Kentucky Guard Veterinarian makes village call in Afghanistan

Dec. 26, 2011 | By kentuckyguard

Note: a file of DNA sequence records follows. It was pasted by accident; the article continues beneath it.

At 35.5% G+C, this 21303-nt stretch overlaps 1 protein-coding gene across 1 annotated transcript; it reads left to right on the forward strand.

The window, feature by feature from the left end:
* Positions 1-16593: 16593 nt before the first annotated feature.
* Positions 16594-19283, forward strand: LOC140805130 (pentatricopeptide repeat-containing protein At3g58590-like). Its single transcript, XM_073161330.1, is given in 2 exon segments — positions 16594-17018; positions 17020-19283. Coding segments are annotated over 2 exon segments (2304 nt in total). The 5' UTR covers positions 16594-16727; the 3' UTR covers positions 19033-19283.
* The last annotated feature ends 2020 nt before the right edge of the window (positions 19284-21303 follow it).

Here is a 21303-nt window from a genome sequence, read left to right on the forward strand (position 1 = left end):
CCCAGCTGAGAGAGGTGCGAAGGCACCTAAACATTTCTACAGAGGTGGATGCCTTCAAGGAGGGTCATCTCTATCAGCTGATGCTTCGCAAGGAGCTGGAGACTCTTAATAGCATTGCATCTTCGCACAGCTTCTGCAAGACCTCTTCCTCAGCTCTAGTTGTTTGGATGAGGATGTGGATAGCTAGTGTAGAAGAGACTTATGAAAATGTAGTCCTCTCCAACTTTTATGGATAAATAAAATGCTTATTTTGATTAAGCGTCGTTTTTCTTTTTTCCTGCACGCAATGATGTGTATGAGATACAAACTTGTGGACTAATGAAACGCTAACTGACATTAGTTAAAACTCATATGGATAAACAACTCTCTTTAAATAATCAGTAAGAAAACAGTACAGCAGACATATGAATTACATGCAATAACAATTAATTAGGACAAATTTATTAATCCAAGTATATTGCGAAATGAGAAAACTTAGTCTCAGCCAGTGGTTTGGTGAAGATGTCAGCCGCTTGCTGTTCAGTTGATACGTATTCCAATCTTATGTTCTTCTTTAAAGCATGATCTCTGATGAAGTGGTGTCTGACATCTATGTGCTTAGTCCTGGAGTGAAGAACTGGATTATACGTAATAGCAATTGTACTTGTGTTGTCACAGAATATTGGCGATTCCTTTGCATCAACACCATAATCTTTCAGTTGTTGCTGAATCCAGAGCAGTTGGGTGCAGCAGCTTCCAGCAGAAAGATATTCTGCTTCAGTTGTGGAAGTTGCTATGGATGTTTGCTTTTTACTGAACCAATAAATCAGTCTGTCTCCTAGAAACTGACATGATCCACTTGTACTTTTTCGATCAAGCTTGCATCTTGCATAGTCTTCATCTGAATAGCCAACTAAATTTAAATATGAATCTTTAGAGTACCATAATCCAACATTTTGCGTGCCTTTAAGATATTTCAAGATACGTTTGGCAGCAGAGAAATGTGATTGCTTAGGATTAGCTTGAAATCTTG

Story and photos by Sgt. Tamkia Dillard, International Security Assistance Force Headquarters Public Affairs [caption id="attachment_11472" align="alignleft" width="300" caption="U.S. Army Capt. David Licciardello, of Orange County, Va., administers vaccinations to a local farmer’s goat Dec. 3 in Parwan province. Approximately 70 percent of Afghanistan is dependent upon agriculture, while most of their food base is dependent upon livestock, animal care and health. If the Afghan people do not have healthy livestock they are forced to look at other alternatives to survive."] PARWAN PROVINCE, Afghanistan – As Soldiers rode down this narrow dirt road, food shops to the right of them and clothing shops to the left of them, villagers from both sides of the street greeted these troops with large smiles as they waved peace signs back and forth. The Soldiers parked their large fighting vehicles in a single file line; the bodies of these large machines nearly covered the dirt path the villagers call roads. This day, the Soldiers they see often roaming through their villages were not just passing through; they were making village calls in the small remote village of Jabbulsaraj, Dec. 3 in Parwan Province. As the troops climbed out of their trucks, they were immediately surrounded by hundreds of village children, grabbing them by the hand as if to guide them while asking in English how their day was going. Some Soldiers stayed behind to talk to the local Afghan children, while one  headed to the village para-veterinarian to restock the village’s vaccination supply and assist him in vaccinating the village’s livestock. In the small village of Jabbulsaraj, the Kentucky Army National Guard Agribusiness Development Team is working to improve the lives of farmers and connect them with their government through simple agricultural projects and outreach. “Our mission is to employ the locals to do preventative medicines on their animals so the local Afghans see that their veterinarians are taking the lead,” said U.S. Army Capt. David Licciardello, the KYADT veterinarian. “We want the people of Afghanistan to know we are behind them by supplying them with the necessary advice, medication and care they need.” Approximately 70 percent of Afghanistan is dependent upon agriculture, while most of their food base is dependent upon livestock, animal care and health. If the Afghan people do not have healthy livestock they are forced to look at other alternatives to surviving. “If we teach the Afghan people how to properly take care of their livestock they will not have to turn to drugs or harming themselves or others,” said Licciardello. “They are learning if they follow the guidance we provide to them, their livestock can produce not only milk and food but healthy coats, wools and in some cases transportation.” According to the U.S. Agency for International Development website, more animals are surviving at a much higher rate thanks to a USAID program that brings veterinary services to Afghanistan’s remote areas. Throughout Afghanistan, USAID and the Dutch Committee for Afghanistan have trained more than 200 veterinary workers to care for the region’s flocks and have constructed 35 veterinary field clinics. The clinics are supplied with medications, vaccines and motorcycles, which are used to reach outlying communities. Together, the animal healthcare workers vaccinate an average of 50,000 animals each month. “The supplies we receive for the different areas come from the Dutch Committee for Afghanistan,” said Licciardello. “They have a co-op of current and good quality vaccines they provide at reduced fees and in turn we would provide it at a low cost or no cost to the local veterinarians.” Licciardello added that providing the vaccines at little to no cost gives the locals an incentive to treat their livestock. Otherwise the local herdsmen will not vaccinate their animals, causing a flock of sheep or herd of cattle to potentially die very quickly. Diseases that are common in this area are foot-and-mouth disease, PPR, clostridium, endo-toxemia. These types of disease can be detrimental to a farmer who’s very dependent upon his livestock. “The foot-and-mouth disease is a severe plague for animal farming,” said Licciardello. It is highly infectious and can spread by infected animals through aerosols, contact with contaminated farming equipment, vehicles, clothing or feed, and by domestic and wild predators. Its containment demands considerable efforts in vaccination, strict monitoring, trade restrictions and quarantines, and occasionally the elimination of millions of animals, he adds. Over the past six months, Licciardello has completed multiple missions throughout Panjshir, Parwan and Kapisa provinces, educating farmers about the importance of vaccinations and he loves the progress that’s been made so far. To date he has been involved in administering more than 140,000 vaccines to well over 35,000 animals. “It is great knowing we have made so many farmers realize the importance of vaccinating their animals,” said the Orange County, Va., native. “When they look at their animals now and see they are healthy and stronger, they realize the true value in keeping up with the health of their herds.” The lifelong veterinarian is set to redeploy early next year to return home to his five kids: his cat Dave, and four dogs Bill, Billy, Milly and New Guy.

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